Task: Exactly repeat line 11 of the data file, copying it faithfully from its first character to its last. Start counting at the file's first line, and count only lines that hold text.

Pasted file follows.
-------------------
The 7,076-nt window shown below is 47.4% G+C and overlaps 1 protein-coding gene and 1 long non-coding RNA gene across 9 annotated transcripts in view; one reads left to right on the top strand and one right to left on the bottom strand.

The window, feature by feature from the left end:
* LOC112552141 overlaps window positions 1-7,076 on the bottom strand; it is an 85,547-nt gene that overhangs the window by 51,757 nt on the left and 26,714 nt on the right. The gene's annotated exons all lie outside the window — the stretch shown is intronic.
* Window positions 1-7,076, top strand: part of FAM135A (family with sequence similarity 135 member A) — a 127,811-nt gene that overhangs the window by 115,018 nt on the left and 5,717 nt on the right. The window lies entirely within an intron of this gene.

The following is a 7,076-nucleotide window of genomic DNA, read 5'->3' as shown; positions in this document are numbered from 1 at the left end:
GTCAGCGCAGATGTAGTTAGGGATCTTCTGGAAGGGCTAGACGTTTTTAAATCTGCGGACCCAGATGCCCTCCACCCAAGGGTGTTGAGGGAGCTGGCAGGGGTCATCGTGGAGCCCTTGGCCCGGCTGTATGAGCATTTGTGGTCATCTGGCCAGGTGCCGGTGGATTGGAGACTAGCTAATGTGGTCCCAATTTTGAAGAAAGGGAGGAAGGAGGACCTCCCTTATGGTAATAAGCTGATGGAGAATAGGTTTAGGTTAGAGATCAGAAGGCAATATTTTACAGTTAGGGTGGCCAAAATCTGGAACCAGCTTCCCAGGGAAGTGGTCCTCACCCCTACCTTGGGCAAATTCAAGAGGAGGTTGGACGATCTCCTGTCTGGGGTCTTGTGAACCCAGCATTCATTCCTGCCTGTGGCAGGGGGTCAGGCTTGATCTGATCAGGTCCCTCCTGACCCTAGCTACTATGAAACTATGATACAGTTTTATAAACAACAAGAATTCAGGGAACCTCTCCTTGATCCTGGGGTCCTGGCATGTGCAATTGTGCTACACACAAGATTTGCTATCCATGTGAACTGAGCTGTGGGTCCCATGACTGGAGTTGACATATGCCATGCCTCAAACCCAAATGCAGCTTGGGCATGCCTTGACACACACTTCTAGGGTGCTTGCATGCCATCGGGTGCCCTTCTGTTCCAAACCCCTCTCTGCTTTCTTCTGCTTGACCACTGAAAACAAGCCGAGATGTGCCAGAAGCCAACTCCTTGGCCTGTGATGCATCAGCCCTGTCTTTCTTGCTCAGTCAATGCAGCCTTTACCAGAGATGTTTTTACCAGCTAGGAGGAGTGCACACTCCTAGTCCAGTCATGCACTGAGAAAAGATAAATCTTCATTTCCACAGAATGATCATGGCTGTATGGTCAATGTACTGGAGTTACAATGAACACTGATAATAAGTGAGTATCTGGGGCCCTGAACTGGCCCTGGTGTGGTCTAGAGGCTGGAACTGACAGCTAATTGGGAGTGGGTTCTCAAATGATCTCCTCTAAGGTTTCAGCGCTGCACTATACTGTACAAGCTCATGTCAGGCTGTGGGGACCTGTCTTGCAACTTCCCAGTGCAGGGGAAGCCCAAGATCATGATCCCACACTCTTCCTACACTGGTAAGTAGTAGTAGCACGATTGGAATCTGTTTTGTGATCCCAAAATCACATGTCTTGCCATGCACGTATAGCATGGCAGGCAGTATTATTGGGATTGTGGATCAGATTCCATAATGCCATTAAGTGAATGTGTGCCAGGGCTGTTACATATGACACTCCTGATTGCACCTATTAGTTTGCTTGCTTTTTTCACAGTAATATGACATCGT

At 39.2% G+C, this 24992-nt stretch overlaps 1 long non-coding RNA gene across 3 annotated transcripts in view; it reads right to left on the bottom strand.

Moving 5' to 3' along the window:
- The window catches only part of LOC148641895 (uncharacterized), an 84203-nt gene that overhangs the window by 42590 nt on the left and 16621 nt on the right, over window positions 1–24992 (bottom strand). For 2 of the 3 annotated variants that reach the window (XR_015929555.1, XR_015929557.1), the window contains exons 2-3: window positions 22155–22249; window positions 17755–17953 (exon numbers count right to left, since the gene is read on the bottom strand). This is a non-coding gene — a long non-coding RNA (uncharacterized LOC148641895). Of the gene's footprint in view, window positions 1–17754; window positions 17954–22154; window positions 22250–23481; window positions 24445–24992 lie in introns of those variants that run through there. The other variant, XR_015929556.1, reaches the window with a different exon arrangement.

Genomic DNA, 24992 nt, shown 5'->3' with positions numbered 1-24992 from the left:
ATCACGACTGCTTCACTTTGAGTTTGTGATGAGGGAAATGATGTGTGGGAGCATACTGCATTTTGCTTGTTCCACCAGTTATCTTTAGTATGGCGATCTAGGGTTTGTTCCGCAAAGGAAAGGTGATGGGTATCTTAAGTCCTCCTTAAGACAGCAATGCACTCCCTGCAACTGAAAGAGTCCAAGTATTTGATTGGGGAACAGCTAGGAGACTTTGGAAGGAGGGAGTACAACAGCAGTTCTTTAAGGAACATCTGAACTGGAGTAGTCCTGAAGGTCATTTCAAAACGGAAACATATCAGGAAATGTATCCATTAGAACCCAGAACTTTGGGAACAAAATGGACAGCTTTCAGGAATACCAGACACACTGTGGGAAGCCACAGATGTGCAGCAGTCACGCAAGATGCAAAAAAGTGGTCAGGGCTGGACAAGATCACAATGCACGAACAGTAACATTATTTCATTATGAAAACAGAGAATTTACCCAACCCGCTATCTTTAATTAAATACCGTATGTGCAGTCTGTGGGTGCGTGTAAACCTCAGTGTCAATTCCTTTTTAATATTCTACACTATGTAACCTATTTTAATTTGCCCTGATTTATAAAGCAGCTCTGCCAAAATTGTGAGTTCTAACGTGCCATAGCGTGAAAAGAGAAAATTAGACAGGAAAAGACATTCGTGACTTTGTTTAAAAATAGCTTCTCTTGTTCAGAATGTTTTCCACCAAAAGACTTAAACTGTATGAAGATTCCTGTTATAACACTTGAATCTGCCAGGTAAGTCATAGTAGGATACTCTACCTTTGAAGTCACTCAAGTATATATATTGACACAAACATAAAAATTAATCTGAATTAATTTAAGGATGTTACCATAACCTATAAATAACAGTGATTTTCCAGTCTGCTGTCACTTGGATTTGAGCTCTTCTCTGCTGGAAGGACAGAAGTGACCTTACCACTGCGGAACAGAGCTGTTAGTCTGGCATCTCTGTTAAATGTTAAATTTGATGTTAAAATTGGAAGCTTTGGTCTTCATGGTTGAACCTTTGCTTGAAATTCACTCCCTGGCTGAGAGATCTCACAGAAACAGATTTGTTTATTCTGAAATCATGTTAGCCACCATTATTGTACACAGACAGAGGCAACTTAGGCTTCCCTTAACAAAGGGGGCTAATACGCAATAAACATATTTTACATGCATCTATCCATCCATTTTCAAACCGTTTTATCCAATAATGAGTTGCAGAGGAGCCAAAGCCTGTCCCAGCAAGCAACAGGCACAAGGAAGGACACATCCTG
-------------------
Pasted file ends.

ATCACGACTGCTTCACTTTGAGTTTGTGATGAGGGAAATGATGTGTGGGAGCATACTGCATTTTGCTTGTTCCACCAGTTATCTTTAGTATGGCGATCTAGGGTTTGTTCCGCAAAGGAAAGGTGATGGGTATCTTAAGTCCTCCTTAAGACAGCAATGCACTCCCTGCAACTGAAAGAGTCCAAGTATTTGATTGGGGAACAGCTAGGAGACTTTGGAAGGAGGGAGTACAACAGCAGTTCTTTAAGGAACATCTGAACTGGAGTAGTCCTGAAGGTCATTTCAAAACGGAAACATATCAGGAAATGTATCCATTAGAACCCAGAACTTTGGGAACAAAATGGACAGCTTTCAGGAATACCAGACACACTGTGGGAAGCCACAGATGTGCAGCAGTCACGCAAGATGCAAAAAAGTGGTCAGGGCTGGACAAGATCACAATGCACGAACAGTAACATTATTTCATTATGAAAACAGAGAATTTACCCAACCCGCTATCTTTAATTAAATACCGTATGTGCAGTCTGTGGGTGCGTGTAAACCTCAGTGTCAATTCCTTTTTAATATTCTACACTATGTAACCTATTTTAATTTGCCCTGATTTATAAAGCAGCTCTGCCAAAATTGTGAGTTCTAACGTGCCATAGCGTGAAAAGAGAAAATTAGACAGGAAAAGACATTCGTGACTTTGTTTAAAAATAGCTTCTCTTGTTCAGAATGTTTTCCACCAAAAGACTTAAACTGTATGAAGATTCCTGTTATAACACTTGAATCTGCCAGGTAAGTCATAGTAGGATACTCTACCTTTGAAGTCACTCAAGTATATATATTGACACAAACATAAAAATTAATCTGAATTAATTTAAGGATGTTACCATAACCTATAAATAACAGTGATTTTCCAGTCTGCTGTCACTTGGATTTGAGCTCTTCTCTGCTGGAAGGACAGAAGTGACCTTACCACTGCGGAACAGAGCTGTTAGTCTGGCATCTCTGTTAAATGTTAAATTTGATGTTAAAATTGGAAGCTTTGGTCTTCATGGTTGAACCTTTGCTTGAAATTCACTCCCTGGCTGAGAGATCTCACAGAAACAGATTTGTTTATTCTGAAATCATGTTAGCCACCATTATTGTACACAGACAGAGGCAACTTAGGCTTCCCTTAACAAAGGGGGCTAATACGCAATAAACATATTTTACATGCATCTATCCATCCATTTTCAAACCGTTTTATCCAATAATGAGTTGCAGAGGAGCCAAAGCCTGTCCCAGCAAGCAACAGGCACAAGGAAGGACACATCCTG